Line of Kings #3: The Queen of Thieves

Available in paperback and eBook formats from Amazon.


Cover art Chris Taggart.


Rena cradled her baby in her arms. He was a grasping, crawling, babe, his first words gurgled just two months before, though he had since fallen silent as though those first few words tired the child out. She named him Tarn after the last of the Sturman Kings – Rena’s husband, and little Tarn’s father.
Rena’s mother, Mia, who bustled by the fire in the middle of their shared hut, frowned and stopped her chores to wipe her hands on a cloth, cleaning off the bright yellow pollen of a carmillion blossom which sank slowly into a mixture she heated over the fire in the circular hearth.
‘Someone’s coming,’ said Mia.
‘Who?’ asked Rena.
‘I don’t know...’
Footsteps crunched through the snow until whoever came so long after dark reached the door. Rena half-rose to answer.
‘No,’ Mia told her. ‘Tend the child.’
Mia opened the door before the callers could knock. A flurry of snow blew in.
‘Who is it?’ Rena called.
Mia stumbled back from the door, the bloody point of a sword jutting from her back, dead before she hit the dirt.
Rena screamed, but still she laid her child down before she rose. She did not panic. She was a witch.
The closest thing with which she could protect herself and Tarn was the heavy pot over the fire. It burned her unprotected hands, but she did not notice the pain, or the weight. For a moment she was blind to everything except the sudden threat to her son.
A warrior pulled the dripping sword free. Rena flung the burning mixture in the pot in his face. He cried out, skin hissing, and fell back. She took two steps forward, swung the cauldron, and caved in the man’s skull.
Five more men in dark garb stood before the door to the hut, weapons drawn, faces masked.
‘Kill her,’ said one, ‘and make sure of the child.’
‘No!’ She shouted. ‘No!’
The first man advanced and she raised the heavy iron in her steaming hands. Only cold alien eyes showed behind his mask. He did not reach her. With a soft sound breaking the night, an arrow thudded into the killer’s neck. The missile travelled in and through, the steel arrowhead protruding. Breath gurgled through bright blood, then the assassin was silent.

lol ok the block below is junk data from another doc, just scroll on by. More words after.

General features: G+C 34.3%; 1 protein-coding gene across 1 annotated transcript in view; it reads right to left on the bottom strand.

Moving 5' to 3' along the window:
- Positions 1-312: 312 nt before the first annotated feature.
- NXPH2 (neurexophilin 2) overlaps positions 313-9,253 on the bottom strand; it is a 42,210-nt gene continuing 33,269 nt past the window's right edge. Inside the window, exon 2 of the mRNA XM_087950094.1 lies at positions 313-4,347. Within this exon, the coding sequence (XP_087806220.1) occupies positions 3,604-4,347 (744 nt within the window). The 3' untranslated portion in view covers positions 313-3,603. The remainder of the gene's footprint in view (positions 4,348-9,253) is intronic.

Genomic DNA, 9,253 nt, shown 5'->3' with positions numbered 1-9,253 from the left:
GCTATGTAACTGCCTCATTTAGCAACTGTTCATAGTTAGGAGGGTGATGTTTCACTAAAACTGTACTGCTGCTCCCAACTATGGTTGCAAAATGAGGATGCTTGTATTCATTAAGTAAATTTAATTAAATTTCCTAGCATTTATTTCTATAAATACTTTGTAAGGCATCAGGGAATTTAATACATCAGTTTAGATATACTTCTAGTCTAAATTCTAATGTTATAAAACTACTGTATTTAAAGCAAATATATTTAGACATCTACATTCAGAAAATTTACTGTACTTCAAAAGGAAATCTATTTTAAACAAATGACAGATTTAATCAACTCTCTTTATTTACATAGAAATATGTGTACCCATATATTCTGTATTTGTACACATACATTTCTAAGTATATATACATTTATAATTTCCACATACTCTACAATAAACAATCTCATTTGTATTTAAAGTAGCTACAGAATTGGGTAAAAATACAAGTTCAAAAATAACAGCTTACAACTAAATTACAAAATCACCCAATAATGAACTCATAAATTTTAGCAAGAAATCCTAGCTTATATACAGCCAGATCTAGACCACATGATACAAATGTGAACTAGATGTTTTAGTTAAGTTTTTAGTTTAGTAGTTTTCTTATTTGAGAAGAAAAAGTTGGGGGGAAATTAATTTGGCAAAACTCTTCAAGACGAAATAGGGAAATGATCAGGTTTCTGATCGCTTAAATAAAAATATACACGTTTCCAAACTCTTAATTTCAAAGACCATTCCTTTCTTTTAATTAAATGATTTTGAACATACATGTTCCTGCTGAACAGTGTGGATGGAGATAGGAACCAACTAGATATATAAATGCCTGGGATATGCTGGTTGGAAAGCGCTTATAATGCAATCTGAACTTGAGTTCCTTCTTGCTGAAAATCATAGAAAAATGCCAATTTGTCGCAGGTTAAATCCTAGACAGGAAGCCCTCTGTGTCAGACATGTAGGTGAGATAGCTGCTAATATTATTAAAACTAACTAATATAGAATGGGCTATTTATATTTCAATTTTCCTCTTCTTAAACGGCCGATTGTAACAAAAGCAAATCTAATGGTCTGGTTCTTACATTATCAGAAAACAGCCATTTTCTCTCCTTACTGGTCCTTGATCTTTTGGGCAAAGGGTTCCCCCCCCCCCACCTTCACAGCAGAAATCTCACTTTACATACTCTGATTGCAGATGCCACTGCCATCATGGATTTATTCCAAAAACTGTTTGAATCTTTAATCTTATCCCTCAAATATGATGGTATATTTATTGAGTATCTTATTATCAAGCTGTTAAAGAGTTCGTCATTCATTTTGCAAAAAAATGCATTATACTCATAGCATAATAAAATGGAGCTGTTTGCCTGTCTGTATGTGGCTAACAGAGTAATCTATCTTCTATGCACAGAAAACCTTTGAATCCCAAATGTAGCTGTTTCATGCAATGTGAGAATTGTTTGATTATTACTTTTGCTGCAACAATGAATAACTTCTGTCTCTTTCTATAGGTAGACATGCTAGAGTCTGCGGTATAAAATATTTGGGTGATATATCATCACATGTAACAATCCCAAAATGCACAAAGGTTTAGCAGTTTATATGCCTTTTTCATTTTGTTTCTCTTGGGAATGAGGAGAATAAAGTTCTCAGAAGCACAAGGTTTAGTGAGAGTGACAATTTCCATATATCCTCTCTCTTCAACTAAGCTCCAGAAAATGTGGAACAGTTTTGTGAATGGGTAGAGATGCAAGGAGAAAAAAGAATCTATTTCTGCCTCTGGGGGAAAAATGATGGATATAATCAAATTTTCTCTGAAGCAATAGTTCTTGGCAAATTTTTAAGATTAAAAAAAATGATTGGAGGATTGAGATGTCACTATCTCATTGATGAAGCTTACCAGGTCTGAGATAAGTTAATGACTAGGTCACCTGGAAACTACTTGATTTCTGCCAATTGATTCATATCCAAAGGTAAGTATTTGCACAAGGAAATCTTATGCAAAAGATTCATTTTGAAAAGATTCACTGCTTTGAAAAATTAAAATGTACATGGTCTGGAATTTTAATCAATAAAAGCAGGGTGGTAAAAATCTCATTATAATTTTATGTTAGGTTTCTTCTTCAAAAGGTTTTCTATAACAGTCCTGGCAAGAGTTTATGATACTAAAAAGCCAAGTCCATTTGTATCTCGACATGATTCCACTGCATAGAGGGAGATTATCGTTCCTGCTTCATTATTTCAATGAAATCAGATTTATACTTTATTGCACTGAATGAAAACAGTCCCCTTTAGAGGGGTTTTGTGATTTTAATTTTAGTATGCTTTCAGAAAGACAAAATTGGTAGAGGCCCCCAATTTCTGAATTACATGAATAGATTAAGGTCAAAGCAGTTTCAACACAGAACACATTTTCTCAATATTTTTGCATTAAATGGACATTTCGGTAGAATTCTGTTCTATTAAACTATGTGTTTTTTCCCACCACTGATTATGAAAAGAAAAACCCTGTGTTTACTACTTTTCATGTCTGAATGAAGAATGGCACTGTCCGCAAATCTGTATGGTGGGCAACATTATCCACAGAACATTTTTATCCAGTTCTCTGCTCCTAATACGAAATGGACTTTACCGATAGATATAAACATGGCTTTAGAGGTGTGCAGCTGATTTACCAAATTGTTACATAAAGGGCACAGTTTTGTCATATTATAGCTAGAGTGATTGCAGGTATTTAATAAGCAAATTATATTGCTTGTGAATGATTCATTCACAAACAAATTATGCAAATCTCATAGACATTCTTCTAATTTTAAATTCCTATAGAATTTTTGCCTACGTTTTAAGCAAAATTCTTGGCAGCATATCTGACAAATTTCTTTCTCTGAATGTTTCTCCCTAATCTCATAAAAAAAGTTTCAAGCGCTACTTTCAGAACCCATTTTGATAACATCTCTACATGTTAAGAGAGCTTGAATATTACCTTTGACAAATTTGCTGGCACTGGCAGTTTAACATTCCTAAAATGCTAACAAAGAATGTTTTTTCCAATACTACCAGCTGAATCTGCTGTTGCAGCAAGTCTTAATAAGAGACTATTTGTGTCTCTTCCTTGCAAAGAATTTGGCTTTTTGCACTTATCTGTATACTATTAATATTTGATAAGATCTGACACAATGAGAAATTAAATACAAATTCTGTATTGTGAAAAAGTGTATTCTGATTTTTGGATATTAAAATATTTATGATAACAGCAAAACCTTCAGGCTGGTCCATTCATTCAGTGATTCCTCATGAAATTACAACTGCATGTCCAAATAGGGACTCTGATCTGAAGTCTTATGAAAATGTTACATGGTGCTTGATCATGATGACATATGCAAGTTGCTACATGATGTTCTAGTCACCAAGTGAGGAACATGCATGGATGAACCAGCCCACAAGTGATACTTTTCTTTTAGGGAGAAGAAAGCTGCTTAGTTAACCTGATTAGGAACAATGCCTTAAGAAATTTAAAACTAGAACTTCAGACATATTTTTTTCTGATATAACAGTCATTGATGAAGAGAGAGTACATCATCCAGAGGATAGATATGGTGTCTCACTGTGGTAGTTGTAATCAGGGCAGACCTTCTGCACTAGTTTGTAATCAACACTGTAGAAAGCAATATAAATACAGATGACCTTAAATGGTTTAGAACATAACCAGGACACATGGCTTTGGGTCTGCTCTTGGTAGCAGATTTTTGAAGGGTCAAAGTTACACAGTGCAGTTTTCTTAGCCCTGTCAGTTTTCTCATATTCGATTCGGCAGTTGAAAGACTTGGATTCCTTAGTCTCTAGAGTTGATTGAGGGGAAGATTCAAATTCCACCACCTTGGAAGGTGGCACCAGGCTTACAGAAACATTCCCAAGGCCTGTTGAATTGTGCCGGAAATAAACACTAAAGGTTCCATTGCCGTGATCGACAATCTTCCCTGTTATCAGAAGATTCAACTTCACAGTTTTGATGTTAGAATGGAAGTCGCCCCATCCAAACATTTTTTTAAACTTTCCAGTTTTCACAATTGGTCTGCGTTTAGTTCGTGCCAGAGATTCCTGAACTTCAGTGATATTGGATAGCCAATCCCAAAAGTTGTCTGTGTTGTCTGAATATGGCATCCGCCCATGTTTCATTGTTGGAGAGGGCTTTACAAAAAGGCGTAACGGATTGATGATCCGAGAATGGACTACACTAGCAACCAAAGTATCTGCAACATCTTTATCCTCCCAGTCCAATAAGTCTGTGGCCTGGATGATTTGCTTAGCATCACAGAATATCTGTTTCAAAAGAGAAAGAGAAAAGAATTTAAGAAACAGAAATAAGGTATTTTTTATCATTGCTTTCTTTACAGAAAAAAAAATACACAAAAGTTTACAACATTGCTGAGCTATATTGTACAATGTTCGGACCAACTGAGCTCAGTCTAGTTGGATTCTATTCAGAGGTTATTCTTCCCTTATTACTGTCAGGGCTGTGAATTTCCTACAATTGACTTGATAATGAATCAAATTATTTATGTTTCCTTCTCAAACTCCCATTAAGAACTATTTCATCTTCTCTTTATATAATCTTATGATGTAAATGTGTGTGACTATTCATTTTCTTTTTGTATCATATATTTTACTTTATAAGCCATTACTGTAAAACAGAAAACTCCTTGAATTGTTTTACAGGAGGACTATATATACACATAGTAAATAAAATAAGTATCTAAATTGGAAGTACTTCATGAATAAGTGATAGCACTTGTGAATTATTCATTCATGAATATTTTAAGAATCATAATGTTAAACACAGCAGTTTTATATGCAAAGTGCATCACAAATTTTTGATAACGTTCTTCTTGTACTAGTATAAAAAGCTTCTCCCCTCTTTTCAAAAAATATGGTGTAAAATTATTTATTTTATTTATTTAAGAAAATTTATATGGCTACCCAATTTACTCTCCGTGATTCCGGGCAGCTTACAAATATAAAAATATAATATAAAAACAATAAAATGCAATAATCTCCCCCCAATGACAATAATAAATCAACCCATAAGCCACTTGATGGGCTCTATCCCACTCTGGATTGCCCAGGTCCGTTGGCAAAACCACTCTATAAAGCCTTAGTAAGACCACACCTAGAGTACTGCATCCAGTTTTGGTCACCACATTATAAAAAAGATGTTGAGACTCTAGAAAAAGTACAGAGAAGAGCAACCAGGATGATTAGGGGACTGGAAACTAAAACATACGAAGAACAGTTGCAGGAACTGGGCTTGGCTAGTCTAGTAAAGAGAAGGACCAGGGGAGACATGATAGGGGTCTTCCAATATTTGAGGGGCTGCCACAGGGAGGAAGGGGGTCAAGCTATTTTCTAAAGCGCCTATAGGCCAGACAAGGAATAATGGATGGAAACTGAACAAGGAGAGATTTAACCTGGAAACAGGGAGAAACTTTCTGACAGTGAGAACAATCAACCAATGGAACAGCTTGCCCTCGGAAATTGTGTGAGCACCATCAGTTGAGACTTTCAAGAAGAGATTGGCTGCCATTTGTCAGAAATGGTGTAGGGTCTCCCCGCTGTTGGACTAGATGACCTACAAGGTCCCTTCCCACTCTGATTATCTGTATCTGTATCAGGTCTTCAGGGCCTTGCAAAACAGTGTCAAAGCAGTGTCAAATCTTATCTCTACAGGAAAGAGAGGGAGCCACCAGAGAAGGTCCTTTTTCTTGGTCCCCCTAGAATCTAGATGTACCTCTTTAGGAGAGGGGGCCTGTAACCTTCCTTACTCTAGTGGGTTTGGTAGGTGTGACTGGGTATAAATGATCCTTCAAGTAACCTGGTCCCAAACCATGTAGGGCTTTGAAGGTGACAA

Nobody moved, for just a moment, then that stutter in Rena’s night moved on and everything seemed to happen at once.
Another of the masked killers turned to face this new threat and was taken with an arrow through his eye. In the time it took for Rena to switch the pot for the dead man’s sword in her burned right hand, two others fell to arrows loosed from the darkness.
The last made the fatal error of forgetting the witch behind him.
Rena swung the blade up over her head and down into his skull. It stuck fast and was torn from her grasp when the assassin fell. She stood defenseless, blind in the dark and the snow, looking into the blackness for the archer.
‘Easy now,’ said a man from the forest. She heard his footsteps through the high snow before she saw him; a long man, holding a curved horn bow. On his back was a quiver with two arrows. At his hip he wore a short sword and a dagger.
He bowed, and then took a knee in the blood-stained snow.
‘I’m sorry,’ he said. ‘I was too late.’
Rena, too, fell to her knees and sobbed. Her son cried from beside the fire in the hut, but she did not look. She could not. The man still knelt, head bowed, his hair crusted with snowfall and the grime of the road. 
‘My lady, you must come now. There is no time for mourning.’
Rena wiped at her eyes. ‘My mother...’
‘The ground is hard and she is dead,’ said the bowman, but softly.
‘You know me?’
‘Only by name,’ he said, ‘a friend sent me to bring you. We need you...have need of your kind...and we need of the babe...’
She stood, turned from the man and shook her head, no.
‘I will tend my child and my mother,’ she said, still shaking her head as she pulled Mia from the doorway and away from the cold.
‘Roskel Farinder sent me, lady. Please.’
That gave her pause and cut through the numbness. ‘The thief?’
‘No longer, lady,’ he said. ‘People call him Steward, Lord Protector of Sturma, now. Some of us that know him as the Thief King.’
‘Since your husband fell, Lady...of a kind. The Thief King is a nickname, nothing more. Lord Protector is true, however. It was your husband’s wish.’
She shook her head again.
‘No. I will see to my mother,’ she said shortly.
‘There is no time. Danger comes from every shadow.’
‘Make time.’
He bowed his head once more. Sighed softly. ‘Then may I help?’
‘Watch the night. This is my business,’ she told him.
‘As you wish,’ he said. He turned to face the night, as though he took her word as an order.
‘Your name?’ she asked.
‘My name is Asram Fell, and I am your servant.’
‘Thank you, Asram Fell,’ she said, then turned to her business - that of a witch in mourning. He stood out into the falling snow with no complaint.


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